An Atlas V rocket that was delayed by a glitch involving the second-stage booster has a new date for its launch from Vandenberg Air Force Base.
ULA officials announced in mid-January that the planned Jan. 26 mission wouldn’t occur.
“The team is actively working to resolve Atlas V second-stage booster issues discovered during vehicle testing,” ULA officials said last month. “This additional time will allow the ULA team to ensure all systems are operating nominally prior to launch.”
The glitch delaying the West Coast mission did not postpone an Atlas V mission from the East Coast.
Riding on board the Atlas V rocket will be a top-secret payload for the National Reconnaissance Office, which does not release details about its spacecraft. The mission is labels NROL-79.
Due to the clandestine spacecraft involved in this mission, the planned launch time has not been released yet.
Delayed indirectly by last year’s wildfires and technical troubles this year, an Atlas Vrocket and its clandestine cargo are on track for a Wednesday morning blastoff fromVandenberg Air Force Base.
Liftoff of the United Launch Alliance booster carrying a payload for the National Reconnaissance Office is planned during a window opening at 9:49 a.m.
Since the rocket will carry a top-secret payload into space the launch window has not been released, but it is not expected to extend beyond 10:30 a.m.
“Things are going really well,” Air Force Lt. Col. Eric Zarybnisky, 4th Space Launch Squadron commander, said Friday. “I will say we are very happy to see blue skies and that nice bright, shining sun outside. That is nice after all the rain we’ve had.”
Atlas V rockets, standing 19 feet tall and weighing 720,000 pounds with fuel, blast off from Space Launch Complex-3 Easton South Base, with the mobile service tower visible on the horizon while looking south of Ocean Avenue.
“This mission has obviously been a little protracted than we would normally have,” Zarybnisky said. “We moved the launch date twice — once due to the fires, that obviously drove some changes to our schedule, and then we had a technical issue during one of our wet dress rehearsals that we had to work through.
“We successfully fixed that issue, proved it out in a second wet dress rehearsal, and we are moving forward,” he added.
The 12,500-acre Canyon Fire that sparked Sept. 17 and damaged utilities on South Base ended up delaying another Atlas V mission and its WorldView-4 satellite.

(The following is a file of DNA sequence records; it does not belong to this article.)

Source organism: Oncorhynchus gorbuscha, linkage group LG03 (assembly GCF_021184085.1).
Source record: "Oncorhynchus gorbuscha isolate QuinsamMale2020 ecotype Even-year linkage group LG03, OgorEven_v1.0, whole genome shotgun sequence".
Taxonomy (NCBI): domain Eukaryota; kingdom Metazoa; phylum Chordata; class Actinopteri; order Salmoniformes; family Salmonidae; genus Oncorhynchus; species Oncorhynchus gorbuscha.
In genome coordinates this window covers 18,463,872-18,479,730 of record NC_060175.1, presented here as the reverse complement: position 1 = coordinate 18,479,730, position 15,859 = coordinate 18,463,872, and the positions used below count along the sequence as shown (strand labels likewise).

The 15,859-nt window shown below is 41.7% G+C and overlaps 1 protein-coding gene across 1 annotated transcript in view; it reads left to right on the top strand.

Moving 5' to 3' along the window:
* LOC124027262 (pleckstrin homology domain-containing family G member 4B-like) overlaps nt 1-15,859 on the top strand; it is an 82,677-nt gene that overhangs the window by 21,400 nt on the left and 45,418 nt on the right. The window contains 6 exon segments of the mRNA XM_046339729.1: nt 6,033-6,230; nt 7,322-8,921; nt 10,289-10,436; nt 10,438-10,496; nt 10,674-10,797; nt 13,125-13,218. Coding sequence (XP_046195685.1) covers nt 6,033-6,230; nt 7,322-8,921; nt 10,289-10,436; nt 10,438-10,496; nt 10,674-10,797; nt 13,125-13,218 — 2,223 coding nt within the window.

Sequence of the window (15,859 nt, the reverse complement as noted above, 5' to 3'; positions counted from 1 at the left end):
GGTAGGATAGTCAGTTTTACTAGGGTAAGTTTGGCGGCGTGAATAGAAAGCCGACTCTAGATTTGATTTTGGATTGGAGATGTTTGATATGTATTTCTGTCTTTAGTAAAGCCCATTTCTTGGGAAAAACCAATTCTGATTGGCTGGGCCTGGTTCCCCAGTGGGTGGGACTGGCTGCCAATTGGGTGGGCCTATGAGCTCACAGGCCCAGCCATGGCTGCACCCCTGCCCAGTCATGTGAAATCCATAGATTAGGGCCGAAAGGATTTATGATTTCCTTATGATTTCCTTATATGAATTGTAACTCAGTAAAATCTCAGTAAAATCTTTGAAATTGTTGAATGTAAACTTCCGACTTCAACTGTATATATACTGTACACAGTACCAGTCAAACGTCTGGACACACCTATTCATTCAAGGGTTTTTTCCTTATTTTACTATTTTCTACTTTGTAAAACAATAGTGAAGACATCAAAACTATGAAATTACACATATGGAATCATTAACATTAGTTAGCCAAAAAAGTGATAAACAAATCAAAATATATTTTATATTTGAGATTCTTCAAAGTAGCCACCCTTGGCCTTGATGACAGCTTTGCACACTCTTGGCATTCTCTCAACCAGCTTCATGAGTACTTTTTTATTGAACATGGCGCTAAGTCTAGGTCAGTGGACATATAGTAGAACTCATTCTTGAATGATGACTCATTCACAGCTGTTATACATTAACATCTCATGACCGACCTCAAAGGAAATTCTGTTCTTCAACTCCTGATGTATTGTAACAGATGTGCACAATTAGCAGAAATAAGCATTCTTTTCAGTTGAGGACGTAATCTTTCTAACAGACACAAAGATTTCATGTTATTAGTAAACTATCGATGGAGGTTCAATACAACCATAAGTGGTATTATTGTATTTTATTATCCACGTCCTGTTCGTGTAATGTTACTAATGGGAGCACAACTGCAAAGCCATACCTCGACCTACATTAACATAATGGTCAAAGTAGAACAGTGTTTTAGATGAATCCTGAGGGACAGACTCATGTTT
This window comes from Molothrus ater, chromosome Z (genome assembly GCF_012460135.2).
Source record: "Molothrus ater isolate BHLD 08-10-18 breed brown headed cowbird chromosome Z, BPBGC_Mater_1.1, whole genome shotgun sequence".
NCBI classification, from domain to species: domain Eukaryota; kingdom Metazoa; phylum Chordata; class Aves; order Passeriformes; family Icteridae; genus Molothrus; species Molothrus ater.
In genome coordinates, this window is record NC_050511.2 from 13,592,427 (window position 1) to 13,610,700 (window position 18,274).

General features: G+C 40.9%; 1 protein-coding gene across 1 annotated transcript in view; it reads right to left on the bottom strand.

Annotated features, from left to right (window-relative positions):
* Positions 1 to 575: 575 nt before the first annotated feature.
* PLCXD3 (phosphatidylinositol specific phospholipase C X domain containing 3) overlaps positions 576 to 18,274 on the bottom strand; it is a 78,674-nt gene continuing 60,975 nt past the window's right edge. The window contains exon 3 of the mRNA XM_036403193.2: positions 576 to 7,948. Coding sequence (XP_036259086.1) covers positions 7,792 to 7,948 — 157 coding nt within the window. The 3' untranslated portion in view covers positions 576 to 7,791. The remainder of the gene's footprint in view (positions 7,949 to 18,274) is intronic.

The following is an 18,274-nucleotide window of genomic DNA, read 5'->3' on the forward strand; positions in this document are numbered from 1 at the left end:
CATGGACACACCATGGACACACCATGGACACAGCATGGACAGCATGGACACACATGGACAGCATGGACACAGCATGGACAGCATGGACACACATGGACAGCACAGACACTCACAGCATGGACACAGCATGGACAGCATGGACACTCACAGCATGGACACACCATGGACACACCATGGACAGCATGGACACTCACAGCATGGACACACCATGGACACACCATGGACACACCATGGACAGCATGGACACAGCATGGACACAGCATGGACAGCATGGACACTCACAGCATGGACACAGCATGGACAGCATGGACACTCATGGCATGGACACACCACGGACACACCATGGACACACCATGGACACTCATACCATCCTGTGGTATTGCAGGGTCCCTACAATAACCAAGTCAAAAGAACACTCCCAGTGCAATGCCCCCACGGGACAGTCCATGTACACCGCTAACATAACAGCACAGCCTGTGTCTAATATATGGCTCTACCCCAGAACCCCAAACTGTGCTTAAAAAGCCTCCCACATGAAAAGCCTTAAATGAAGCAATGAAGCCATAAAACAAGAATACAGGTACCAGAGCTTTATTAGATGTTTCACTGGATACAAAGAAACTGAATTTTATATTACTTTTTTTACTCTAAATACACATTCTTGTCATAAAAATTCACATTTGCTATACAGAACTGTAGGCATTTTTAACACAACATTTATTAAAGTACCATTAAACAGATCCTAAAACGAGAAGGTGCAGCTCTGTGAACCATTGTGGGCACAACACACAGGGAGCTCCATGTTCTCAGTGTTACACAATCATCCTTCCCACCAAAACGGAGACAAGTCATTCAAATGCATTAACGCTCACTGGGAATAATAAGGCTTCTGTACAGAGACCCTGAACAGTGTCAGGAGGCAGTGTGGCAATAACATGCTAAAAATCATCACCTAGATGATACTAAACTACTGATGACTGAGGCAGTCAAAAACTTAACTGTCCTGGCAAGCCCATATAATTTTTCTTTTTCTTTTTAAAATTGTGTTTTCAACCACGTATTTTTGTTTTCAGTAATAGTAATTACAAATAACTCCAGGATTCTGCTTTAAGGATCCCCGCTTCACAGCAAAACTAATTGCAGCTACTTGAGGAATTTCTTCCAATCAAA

That postponement also pushed back a planned December Atlas V mission for the National Reconnaissance Office.
“The infrastructure is ready to support,” Zarybnisky said. “We had a great WorldView 4 launch and I expect this one to go just as well.”
An Atlas V rocket is placed onto its launch pad at Vandenberg Air Force Base in preparation for the mission carrying a National Reconnaissance Office payload. (United Launch Alliance photo)
But early this year, a glitch involving the second stage booster popped up during vehicle testing, postponing the mission from late January.
On Friday, Zarybnisky said the team expected to work the weekend to complete final chores and conduct several readiness reviews to confirm all systems are ready for flight.
Recent stormy weather has not slowed crews from completing their task list, in part thanks to the mobile service tower — or big garage — sheltering the rocket on the launch pad. The tower will roll away in the hours before liftoff, exposing the rocket to spectators around the Lompoc Valley if fog does not hinder the views.
“There’s nothing quite like watching a rocket launch, that’s for sure,” Zarybnisky said.
The launch weather forecast is expected to be available Monday, Vandenberg officials said.
Top viewing sites for Lompoc Valley spectators without base access including the peak of Harris Grade Road, Highway 246, and near the intersection of Moonglow and Stardust roads in Vandenberg Village.
Unlike commercial customers or NASA, the National Reconnaissance Office — whose own existence remained top secret until the early 1990s — doesn’t talk about its payloads used to gather intelligence over rugged terrain or hostile territory.
“We are postured for another successful Atlas launch,” said Col. J. Christopher Moss, the 30th Space Wing commander who also will be the launch decision authority.